chip on one's shoulder

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The saying originated during the 19th century in the United States, where people wanting a physical fight would carry a chip of wood on their shoulder, daring others to knock it off. Printed citations of this include the Long Island Telegraph, which on May 20th, 1830, printed: "When two churlish boys were determined to fight, a chip would be placed on the shoulder of one, and the other demanded to knock it off at his peril."[1]


chip on one's shoulder

  1. A form of challenge, in the same spirit as a medieval knight throwing down his gauntlet.
    • 1830, The Onondaga Standard, Syracuse NY, 8 December:
      ‘Oh! if I only could get him to knock a chip off my shoulder, and so get round the law, I would give him one of the soundest thrashings he ever had.’
    • 1855, The Weekly Oregonian:
      Leland, in his last issue, struts out with a chip on his shoulder, and dares Bush to knock it off.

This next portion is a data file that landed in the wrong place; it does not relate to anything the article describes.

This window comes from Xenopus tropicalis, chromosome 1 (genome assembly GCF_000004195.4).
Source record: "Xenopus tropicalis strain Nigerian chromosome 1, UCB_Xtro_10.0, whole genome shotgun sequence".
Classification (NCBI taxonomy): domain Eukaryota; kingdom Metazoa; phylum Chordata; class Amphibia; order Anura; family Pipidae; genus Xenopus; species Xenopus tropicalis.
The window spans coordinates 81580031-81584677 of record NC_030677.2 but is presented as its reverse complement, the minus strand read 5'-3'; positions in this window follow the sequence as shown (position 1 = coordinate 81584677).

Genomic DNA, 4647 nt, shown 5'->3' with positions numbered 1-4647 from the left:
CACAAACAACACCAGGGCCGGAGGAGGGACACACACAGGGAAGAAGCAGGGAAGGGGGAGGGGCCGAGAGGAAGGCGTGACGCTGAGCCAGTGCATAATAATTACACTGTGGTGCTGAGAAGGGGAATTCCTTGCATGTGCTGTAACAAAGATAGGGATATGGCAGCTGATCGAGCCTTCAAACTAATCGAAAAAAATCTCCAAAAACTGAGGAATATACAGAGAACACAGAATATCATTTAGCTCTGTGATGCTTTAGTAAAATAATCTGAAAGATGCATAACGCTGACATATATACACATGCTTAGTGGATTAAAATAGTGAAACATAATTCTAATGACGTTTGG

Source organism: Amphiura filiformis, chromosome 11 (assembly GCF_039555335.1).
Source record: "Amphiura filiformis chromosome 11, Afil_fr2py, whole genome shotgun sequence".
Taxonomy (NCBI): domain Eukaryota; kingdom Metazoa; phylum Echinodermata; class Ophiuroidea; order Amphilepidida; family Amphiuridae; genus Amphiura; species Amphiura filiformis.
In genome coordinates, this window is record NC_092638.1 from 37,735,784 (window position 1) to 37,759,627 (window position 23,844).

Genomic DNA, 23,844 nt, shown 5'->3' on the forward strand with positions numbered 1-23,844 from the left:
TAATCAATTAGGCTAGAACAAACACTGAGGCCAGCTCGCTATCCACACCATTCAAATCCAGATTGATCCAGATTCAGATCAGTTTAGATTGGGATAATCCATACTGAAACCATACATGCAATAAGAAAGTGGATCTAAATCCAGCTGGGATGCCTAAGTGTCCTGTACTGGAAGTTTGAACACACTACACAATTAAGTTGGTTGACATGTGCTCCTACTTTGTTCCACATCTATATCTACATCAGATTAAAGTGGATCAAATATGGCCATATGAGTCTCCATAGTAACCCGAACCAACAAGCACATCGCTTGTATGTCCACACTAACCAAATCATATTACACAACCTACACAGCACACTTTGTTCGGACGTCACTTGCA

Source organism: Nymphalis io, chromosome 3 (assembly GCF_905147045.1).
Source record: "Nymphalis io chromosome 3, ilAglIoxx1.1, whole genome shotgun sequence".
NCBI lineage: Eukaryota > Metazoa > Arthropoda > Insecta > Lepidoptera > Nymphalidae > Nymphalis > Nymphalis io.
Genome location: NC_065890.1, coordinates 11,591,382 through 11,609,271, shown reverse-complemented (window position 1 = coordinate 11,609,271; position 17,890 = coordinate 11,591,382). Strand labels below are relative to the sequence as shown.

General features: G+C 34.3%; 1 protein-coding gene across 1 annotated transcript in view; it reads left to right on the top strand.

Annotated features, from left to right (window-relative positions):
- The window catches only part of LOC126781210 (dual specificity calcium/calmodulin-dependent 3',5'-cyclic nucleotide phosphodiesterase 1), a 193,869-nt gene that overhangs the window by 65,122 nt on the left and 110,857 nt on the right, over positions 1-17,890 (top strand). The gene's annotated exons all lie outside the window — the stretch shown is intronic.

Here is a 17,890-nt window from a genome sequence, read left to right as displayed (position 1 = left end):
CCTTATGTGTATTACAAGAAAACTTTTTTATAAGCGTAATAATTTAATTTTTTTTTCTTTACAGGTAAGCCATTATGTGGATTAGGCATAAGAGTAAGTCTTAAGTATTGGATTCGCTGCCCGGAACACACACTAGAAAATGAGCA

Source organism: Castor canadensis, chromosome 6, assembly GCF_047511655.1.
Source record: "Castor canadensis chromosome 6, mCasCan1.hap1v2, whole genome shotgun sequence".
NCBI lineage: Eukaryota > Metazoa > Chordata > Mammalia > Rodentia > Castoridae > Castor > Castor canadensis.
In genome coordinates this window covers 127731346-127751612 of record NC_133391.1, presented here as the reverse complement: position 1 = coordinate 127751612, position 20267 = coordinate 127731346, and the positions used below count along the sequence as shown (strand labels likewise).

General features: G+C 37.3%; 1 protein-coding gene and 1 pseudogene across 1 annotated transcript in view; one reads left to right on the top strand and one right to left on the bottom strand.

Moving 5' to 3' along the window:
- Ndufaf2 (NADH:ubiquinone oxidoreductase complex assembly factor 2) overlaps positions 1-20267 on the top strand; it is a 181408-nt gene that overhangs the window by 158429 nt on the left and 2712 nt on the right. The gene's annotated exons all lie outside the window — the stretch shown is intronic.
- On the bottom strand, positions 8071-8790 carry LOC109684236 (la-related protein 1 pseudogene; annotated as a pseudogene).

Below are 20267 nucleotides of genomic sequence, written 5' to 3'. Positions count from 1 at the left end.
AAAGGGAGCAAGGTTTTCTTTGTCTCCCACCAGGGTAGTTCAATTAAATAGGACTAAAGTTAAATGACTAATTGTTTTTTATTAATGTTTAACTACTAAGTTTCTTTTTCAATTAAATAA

2. (idiomatic) A habitually combative attitude, usually because of a harboured grievance, sense of inferiority, or having something to prove.
    • 1906, Harold MacGrath, Half A Rogue, ch. 4:
      The city of Herculaneum . . . held its neighbors in hearty contempt, like the youth who has suddenly found his man's strength, and parades round with a chip on his shoulder.
    • 2008, James Carney and Michael Grunwald, "Understanding John McCain," Time, 28 Aug.:
      The young John McCain was a constant breaker of rules, a brawler and a slob, an undersize punk with an oversize chip on his shoulder.
  3. (idiomatic) A tendency to take offence quickly.

Usage notes[edit]

  • Usage over time changed, now suggesting somebody who shows a belligerent attitude, acting as though he or she was asking for a fight. The chip is now figurative, but the idea remains the same.

Derived terms[edit]


  1. ^ The Answer Bank (